City Council cuts parking tax; will parking rates go down?

    Over Mayor Michael Nutter’s objection, Philadelphia City Council has voted to reduce the tax on commercial parking lots and garages. But it’s unclear whether the bill will make it any cheaper to park in the city.


    Philadelphia had made a habit of raising the parking tax in hard fiscal times. It now stands at 20 percent, on top of the other business and property taxes lot owners pay.


    The bill, approved by on a 12-to-5 vote, would gradually lower the tax to 17 percent, but the reductions wouldn’t start for two years.

    Nutter, who said the city still needs the revenue, said that when lot owners testified before a City Council committee in May, they wouldn’t commit to passing their tax savings on to consumers.

    “It’s an insult and a rip-off to the parking public that they would be able to get this kind of tax benefit just to them, while not reducing their rates,” Nutter said.

    Nutter said that in two years he hopes to resume the annual business tax cuts the city enacted before the 2008 recession. He said it’s unfair to grant the parking industry special tax relief.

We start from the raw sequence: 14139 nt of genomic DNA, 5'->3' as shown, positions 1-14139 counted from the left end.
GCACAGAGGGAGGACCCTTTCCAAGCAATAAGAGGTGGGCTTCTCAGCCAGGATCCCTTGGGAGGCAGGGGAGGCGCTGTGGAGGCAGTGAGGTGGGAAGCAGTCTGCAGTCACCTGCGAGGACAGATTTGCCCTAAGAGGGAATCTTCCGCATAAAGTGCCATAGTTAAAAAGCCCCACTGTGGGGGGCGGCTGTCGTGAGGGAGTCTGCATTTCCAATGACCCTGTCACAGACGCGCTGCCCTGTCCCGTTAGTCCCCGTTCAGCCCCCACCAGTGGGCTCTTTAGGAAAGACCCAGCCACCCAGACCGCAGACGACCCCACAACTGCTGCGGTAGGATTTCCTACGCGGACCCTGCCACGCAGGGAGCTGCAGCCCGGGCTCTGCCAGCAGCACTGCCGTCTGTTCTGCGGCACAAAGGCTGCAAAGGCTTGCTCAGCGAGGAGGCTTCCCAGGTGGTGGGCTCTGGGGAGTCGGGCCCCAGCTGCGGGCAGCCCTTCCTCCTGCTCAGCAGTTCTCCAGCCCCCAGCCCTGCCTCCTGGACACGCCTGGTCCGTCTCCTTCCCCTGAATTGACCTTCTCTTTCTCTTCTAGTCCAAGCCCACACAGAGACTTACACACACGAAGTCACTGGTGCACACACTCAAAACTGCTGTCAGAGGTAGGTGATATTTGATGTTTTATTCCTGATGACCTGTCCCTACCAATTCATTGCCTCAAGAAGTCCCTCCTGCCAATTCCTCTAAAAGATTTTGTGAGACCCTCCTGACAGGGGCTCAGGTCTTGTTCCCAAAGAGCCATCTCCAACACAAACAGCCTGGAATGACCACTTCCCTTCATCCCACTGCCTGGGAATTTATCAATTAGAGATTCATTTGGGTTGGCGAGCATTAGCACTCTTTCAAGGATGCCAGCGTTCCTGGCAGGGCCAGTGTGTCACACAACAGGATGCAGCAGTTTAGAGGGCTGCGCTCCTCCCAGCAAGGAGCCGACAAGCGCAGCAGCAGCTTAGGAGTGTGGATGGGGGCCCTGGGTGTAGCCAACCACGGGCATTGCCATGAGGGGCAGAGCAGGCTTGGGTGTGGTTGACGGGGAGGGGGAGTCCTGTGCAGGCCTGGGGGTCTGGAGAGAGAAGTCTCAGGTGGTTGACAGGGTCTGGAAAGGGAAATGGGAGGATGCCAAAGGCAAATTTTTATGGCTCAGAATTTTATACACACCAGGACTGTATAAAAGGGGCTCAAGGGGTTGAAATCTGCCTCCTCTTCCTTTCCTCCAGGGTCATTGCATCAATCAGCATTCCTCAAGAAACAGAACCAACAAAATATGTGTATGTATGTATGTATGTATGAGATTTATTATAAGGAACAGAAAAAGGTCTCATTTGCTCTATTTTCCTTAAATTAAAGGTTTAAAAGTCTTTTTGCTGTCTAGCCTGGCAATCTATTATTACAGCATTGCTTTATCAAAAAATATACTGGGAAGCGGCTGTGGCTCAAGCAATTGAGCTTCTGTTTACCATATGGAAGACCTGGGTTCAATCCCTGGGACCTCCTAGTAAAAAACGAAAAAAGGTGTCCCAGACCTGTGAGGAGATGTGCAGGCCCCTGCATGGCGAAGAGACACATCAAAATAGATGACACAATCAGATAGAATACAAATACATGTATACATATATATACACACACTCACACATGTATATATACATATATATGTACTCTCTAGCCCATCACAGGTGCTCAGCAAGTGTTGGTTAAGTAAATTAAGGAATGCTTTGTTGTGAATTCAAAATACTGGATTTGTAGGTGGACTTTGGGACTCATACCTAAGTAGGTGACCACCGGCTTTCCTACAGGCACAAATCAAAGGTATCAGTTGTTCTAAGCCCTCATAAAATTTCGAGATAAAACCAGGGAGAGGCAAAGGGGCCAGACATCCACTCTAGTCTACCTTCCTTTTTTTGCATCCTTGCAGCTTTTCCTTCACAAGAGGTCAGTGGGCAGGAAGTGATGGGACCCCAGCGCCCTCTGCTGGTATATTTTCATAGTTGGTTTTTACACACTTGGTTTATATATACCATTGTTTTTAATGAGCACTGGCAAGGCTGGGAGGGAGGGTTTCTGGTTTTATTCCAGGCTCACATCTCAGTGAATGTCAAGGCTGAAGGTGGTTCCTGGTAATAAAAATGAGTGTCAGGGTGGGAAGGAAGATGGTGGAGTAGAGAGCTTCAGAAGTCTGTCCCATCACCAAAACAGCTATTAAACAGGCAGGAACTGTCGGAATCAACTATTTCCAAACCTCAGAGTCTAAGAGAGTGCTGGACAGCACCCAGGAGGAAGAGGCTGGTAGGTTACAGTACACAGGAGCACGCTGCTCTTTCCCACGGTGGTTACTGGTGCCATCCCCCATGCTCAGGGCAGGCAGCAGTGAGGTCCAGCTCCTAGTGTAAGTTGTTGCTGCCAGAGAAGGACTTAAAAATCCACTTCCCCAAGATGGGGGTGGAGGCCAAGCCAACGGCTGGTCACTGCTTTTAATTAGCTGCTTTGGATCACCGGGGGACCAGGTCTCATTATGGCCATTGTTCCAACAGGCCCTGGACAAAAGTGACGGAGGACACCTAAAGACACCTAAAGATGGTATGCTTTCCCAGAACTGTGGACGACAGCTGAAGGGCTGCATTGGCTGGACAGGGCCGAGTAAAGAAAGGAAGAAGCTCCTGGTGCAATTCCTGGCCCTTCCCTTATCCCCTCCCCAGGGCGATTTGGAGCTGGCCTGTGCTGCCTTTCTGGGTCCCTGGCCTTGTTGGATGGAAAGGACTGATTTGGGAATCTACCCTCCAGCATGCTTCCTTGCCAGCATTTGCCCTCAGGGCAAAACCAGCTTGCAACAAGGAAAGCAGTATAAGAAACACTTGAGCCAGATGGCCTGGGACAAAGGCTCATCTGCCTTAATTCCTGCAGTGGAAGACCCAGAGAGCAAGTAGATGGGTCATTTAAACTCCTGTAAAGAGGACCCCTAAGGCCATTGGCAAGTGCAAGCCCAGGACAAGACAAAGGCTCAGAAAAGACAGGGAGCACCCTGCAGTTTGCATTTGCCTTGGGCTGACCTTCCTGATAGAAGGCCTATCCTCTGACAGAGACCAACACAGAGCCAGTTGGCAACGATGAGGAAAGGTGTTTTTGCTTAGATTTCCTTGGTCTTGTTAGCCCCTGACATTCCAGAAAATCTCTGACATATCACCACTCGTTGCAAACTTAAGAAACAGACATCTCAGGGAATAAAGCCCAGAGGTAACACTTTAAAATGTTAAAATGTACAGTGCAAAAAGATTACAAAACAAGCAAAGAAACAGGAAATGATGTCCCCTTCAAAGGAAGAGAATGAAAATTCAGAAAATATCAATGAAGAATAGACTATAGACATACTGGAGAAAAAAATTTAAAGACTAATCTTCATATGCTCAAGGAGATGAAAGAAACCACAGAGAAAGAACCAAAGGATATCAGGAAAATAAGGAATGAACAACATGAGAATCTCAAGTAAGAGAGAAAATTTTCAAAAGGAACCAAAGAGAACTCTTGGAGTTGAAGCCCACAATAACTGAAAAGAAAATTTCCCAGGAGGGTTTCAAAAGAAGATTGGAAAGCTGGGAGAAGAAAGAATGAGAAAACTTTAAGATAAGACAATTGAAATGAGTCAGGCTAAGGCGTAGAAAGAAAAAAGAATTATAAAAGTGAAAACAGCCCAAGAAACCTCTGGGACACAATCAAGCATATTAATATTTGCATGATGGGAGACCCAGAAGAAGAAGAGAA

Robert Zuritsky, president of the Philadelphia Parking Association, said his members are helping increase the city’s revenue by assisting officials in locating lots that haven’t been paying taxes. He said rates to the public will come down, though the Council bill doesn’t require it.

    “There’s not a binding commitment (to cutting rates), no,” Zuritsky said. “But I can tell you if our burden goes down and they also start to even the burden out with all the rogue operators that are not paying their share, rates will come down.”

    Nutter declined to say if he would veto the bill, but he sent Council members a letter before their vote making it clear he disapproved of the measure.

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